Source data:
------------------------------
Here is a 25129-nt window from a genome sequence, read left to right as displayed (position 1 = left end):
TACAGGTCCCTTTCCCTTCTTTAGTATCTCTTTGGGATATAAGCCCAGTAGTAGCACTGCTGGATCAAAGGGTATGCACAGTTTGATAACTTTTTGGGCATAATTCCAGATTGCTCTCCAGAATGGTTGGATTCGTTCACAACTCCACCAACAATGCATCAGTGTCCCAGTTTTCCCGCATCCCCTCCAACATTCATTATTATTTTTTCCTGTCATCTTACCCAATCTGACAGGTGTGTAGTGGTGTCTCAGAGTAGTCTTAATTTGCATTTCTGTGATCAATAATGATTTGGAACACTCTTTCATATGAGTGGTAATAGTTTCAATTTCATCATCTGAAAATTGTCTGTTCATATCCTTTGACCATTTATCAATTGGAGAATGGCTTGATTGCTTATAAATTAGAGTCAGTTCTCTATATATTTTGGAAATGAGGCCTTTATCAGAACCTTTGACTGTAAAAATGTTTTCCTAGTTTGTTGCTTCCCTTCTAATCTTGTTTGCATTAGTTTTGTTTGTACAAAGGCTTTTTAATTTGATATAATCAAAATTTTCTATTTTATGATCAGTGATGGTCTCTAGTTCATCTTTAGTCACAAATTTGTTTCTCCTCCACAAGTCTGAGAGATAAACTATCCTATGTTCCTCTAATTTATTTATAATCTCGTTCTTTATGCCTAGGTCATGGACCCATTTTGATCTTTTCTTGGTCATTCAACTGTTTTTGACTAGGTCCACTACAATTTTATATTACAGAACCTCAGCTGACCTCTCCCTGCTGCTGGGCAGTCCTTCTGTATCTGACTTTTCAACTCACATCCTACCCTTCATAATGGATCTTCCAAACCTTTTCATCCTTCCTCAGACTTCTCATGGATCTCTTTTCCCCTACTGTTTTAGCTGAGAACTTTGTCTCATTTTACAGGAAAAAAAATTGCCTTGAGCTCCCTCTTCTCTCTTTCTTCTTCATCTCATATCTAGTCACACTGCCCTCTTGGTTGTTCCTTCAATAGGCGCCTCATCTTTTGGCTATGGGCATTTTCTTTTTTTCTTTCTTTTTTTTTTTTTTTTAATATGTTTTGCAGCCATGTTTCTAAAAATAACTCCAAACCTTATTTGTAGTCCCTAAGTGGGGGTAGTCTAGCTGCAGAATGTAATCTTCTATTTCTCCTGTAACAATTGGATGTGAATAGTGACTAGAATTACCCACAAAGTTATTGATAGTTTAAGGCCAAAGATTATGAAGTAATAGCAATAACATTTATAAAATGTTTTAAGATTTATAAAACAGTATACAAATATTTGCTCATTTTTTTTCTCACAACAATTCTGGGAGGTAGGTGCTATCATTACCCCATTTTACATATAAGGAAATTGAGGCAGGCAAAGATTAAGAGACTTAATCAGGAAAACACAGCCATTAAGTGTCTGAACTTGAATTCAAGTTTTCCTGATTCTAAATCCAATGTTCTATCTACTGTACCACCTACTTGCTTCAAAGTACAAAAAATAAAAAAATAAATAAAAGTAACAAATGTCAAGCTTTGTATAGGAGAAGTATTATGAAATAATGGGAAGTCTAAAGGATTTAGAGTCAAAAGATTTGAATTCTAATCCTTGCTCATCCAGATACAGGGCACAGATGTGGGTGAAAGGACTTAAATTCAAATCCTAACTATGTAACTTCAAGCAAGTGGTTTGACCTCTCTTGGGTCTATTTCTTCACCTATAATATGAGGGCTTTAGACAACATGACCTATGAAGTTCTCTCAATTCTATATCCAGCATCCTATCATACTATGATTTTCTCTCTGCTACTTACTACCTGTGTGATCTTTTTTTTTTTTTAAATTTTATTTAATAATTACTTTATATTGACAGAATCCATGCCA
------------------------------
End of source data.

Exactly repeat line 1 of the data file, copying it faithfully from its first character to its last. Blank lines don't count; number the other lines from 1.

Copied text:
Here is a 25129-nt window from a genome sequence, read left to right as displayed (position 1 = left end):